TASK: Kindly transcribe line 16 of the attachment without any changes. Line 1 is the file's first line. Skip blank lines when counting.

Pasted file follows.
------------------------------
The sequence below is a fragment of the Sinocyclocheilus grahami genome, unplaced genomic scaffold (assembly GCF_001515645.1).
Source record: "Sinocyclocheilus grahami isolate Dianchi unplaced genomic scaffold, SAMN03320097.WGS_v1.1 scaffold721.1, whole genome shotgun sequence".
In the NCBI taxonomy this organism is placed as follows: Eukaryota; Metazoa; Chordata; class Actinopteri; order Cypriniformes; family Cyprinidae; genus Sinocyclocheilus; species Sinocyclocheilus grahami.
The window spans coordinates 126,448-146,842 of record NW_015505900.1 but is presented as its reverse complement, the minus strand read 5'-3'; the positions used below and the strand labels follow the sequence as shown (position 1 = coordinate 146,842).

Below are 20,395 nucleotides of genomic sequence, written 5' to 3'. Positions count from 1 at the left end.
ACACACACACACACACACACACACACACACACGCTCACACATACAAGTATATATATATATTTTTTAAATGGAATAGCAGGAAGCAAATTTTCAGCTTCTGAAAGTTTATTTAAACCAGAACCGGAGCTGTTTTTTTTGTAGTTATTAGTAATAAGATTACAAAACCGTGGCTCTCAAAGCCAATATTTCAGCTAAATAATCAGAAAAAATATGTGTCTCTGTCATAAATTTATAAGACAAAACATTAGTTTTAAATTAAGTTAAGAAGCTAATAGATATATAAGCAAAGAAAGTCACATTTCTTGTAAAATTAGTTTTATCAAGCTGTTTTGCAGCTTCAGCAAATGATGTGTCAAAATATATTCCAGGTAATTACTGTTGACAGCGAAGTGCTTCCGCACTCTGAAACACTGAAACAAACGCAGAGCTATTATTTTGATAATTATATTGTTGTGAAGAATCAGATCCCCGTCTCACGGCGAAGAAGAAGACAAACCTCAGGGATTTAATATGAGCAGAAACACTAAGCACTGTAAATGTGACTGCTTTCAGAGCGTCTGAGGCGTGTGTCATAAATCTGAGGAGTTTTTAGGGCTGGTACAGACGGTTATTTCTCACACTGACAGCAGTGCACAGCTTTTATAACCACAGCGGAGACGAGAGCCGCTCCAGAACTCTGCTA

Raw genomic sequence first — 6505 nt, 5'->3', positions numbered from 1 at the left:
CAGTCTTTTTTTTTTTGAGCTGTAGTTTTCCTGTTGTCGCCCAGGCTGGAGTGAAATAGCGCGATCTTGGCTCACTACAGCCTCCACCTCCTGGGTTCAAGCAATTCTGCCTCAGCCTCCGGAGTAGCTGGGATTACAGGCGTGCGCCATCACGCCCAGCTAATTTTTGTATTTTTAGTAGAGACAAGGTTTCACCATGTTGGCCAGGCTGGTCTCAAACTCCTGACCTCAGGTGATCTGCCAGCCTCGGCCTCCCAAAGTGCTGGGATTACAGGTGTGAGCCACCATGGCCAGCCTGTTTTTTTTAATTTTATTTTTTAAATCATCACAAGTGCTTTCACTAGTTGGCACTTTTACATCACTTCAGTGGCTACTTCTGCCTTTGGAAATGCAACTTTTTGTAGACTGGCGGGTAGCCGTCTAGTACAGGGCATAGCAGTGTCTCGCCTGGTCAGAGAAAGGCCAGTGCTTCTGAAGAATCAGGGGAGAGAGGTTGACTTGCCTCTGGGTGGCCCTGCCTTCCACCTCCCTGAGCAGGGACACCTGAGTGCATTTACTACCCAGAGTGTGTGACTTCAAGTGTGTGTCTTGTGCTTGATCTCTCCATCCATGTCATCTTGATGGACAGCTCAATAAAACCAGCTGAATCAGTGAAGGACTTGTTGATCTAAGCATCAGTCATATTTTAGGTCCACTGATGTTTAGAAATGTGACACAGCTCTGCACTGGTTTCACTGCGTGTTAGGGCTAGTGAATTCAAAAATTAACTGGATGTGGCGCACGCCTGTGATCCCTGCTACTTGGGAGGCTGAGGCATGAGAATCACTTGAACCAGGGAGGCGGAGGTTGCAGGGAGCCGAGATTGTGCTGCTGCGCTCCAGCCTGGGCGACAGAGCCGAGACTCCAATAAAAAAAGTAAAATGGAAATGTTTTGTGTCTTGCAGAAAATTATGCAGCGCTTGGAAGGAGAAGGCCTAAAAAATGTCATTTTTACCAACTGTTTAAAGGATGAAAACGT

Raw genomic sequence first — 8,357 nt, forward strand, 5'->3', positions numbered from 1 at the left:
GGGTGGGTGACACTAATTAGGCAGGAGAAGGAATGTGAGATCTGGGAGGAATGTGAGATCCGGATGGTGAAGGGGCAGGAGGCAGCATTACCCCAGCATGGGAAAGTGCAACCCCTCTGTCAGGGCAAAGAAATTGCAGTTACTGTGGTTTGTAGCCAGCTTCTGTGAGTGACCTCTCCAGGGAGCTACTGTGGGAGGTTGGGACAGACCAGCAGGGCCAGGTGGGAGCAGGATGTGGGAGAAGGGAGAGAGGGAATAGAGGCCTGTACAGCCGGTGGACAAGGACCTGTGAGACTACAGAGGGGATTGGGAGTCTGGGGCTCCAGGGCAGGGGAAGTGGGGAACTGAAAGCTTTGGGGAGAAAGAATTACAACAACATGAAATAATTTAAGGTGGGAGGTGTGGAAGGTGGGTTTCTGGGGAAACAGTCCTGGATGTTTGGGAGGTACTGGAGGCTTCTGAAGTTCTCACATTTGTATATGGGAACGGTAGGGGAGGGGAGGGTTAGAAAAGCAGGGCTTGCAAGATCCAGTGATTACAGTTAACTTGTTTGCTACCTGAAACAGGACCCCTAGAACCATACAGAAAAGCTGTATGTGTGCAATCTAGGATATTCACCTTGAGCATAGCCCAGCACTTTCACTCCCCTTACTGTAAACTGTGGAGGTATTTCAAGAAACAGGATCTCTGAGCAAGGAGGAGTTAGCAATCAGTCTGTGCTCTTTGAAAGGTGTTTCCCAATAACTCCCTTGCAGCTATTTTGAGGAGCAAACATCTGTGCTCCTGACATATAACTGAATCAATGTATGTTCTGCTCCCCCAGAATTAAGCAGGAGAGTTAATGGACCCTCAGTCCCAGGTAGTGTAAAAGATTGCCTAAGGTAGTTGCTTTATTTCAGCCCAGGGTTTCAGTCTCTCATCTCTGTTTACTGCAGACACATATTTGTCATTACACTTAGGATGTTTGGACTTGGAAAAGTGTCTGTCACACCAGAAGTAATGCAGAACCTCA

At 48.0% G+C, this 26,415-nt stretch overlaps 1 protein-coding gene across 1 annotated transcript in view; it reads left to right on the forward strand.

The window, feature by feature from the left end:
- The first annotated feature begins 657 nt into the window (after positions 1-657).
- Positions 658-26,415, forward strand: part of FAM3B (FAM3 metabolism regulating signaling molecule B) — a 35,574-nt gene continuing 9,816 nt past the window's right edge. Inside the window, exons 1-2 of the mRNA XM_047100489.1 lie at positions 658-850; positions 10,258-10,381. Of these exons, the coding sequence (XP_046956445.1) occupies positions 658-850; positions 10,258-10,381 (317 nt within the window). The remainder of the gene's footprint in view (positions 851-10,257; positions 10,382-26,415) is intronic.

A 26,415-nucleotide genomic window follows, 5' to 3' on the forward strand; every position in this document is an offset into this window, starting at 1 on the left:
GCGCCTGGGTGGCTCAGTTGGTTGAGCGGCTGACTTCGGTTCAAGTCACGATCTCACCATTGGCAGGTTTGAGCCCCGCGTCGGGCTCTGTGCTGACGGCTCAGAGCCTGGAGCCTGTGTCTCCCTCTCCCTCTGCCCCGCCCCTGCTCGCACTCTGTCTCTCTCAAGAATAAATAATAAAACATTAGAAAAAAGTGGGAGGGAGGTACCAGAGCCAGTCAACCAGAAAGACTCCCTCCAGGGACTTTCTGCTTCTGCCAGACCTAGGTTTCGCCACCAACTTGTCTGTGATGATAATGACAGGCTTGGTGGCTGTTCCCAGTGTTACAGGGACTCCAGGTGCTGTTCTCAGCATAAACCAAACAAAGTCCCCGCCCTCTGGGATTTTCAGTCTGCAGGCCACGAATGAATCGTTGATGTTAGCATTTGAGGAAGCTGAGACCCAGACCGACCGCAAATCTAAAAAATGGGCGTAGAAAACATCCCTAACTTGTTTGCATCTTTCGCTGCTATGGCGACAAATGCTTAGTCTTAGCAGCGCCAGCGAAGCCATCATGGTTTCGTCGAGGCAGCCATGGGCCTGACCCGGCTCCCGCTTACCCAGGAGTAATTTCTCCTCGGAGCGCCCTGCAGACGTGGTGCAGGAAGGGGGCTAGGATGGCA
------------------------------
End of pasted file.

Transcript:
GCGCCTGGGTGGCTCAGTTGGTTGAGCGGCTGACTTCGGTTCAAGTCACGATCTCACCATTGGCAGGTTTGAGCCCCGCGTCGGGCTCTGTGCTGACGGCTCAGAGCCTGGAGCCTGTGTCTCCCTCTCCCTCTGCCCCGCCCCTGCTCGCACTCTGTCTCTCTCAAGAATAAATAATAAAACATTAGAAAAAAGTGGGAGGGAGGTACCAGAGCCAGTCAACCAGAAAGACTCCCTCCAGGGACTTTCTGCTTCTGCCAGACCTAGGTTTCGCCACCAACTTGTCTGTGATGATAATGACAGGCTTGGTGGCTGTTCCCAGTGTTACAGGGACTCCAGGTGCTGTTCTCAGCATAAACCAAACAAAGTCCCCGCCCTCTGGGATTTTCAGTCTGCAGGCCACGAATGAATCGTTGATGTTAGCATTTGAGGAAGCTGAGACCCAGACCGACCGCAAATCTAAAAAATGGGCGTAGAAAACATCCCTAACTTGTTTGCATCTTTCGCTGCTATGGCGACAAATGCTTAGTCTTAGCAGCGCCAGCGAAGCCATCATGGTTTCGTCGAGGCAGCCATGGGCCTGACCCGGCTCCCGCTTACCCAGGAGTAATTTCTCCTCGGAGCGCCCTGCAGACGTGGTGCAGGAAGGGGGCTAGGATGGCA